Herein, we report 3-year follow-up of subjects who participated in two 24-month prospective multicenter US trials (one randomized trial16 and one prospective single-arm trial18). We observed ongoing improvements in SIJ pain, disability, and quality of life, which appear to be durable over time. These improvements were relatively large and similar to those observed in other commonly performed spine surgery procedures. Satisfaction rates were high, and very few patients had SIJ-related complaints that required surgical treatment. The proportion of subjects who stated they would definitely have the procedure again was significantly less at month 36 compared to month 24; the reason for this is not known. SIJF did not affect work status overall.

In all, 15% of subjects reported SIJ pain contralateral to the index side during the study. Our study cannot determine which of the following could pertain: 1) the same degenerative process that affected the index side affected the contralateral side; 2) the subject had bilateral pain at baseline with only one (the index) side qualifying for surgery within the study; 3) increased activity as a result of successful index side surgery may exacerbate the contralateral SIJ; or 4) fusion of the index side biomechanically accelerates degeneration of the contralateral side, a variant on adjacent segment degeneration. A biomechanical study showed that SIJF does not significantly alter the loading across the contralateral SIJ, suggesting no increase in the likelihood of adjacent segment degeneration.37 Our data provide little evidence that SIJF increases the risk of hip or lumbar spine pathology. One subject underwent revision surgery of the index side at his request by a non-study physician.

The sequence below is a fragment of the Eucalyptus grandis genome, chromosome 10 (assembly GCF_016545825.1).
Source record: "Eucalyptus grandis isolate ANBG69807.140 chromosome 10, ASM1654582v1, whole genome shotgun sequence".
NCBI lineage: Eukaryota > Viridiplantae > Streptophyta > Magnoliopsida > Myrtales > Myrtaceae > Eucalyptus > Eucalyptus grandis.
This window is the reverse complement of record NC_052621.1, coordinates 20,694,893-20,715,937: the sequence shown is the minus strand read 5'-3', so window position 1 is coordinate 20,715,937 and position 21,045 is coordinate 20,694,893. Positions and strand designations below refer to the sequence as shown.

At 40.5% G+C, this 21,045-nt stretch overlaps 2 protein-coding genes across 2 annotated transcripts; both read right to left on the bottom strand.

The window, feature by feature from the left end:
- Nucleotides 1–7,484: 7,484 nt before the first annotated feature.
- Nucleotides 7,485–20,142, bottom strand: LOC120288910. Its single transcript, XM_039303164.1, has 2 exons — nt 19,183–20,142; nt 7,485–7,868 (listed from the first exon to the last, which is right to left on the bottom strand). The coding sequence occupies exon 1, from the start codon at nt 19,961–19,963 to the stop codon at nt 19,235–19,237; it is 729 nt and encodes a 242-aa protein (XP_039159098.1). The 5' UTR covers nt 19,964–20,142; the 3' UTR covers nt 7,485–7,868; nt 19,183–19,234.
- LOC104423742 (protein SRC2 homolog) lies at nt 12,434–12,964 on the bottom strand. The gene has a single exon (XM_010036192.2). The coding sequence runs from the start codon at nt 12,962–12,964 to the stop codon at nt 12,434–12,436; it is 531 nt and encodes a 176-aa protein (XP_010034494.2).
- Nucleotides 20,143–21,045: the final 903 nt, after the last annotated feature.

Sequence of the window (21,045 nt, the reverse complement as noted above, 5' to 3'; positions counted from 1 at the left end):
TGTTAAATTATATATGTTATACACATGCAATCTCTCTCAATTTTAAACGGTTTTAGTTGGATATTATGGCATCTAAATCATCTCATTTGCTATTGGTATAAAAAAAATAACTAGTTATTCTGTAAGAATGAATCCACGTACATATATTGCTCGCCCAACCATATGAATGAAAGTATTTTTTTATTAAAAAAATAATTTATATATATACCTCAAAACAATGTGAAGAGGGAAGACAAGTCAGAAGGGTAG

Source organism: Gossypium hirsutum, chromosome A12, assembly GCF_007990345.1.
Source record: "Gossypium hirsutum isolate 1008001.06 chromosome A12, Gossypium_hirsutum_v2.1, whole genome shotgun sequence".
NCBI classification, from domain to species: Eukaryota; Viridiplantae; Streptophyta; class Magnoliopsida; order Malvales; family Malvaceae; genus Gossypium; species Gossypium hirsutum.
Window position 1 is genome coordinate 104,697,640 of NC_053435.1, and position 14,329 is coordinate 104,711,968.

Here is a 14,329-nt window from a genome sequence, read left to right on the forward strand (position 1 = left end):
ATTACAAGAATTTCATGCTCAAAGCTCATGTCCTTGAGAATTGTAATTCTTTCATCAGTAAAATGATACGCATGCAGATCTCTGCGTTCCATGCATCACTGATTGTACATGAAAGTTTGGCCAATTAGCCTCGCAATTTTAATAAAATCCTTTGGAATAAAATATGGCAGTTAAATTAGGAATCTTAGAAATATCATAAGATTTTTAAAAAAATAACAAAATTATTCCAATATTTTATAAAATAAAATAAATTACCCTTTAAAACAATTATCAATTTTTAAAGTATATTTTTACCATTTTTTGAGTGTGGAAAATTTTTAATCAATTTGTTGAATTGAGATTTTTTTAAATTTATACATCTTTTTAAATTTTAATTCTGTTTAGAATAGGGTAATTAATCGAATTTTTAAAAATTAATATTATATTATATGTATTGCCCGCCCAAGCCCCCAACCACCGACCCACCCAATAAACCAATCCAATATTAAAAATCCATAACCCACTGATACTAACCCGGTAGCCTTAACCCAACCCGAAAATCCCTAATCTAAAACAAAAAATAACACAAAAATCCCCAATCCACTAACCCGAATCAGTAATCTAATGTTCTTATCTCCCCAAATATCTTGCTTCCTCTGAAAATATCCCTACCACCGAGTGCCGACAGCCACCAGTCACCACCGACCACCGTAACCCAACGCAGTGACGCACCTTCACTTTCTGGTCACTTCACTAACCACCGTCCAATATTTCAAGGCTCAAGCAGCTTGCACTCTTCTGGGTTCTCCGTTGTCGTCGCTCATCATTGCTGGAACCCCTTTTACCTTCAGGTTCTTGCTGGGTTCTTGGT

Our results are similar to those observed in several other retrospective case series,2830 which have reported positive long-term (>24-month) outcomes. In a multicenter cohort, sustained positive outcomes and relatively low ODI scores were reported.28 A small cohort of patients at 5 years showed low pain scores and high rates of bony fusion.29 In a comparative cohort study conducted in Spain, patients who underwent SIJF demonstrated improvements in pain, disability, work status, and opioid use in comparison with patients undergoing continued conservative management who experienced worsened pain, disability, and work status as well as increased opioid use.30

Although the diagnosis of SIJ-mediated back/buttocks pain is often described as being challenging, our results suggest that SIJ dysfunction can not only be reliably diagnosed (through a combination of history, physical examination, and response to diagnostic SIJ block[s]) but also effectively treated.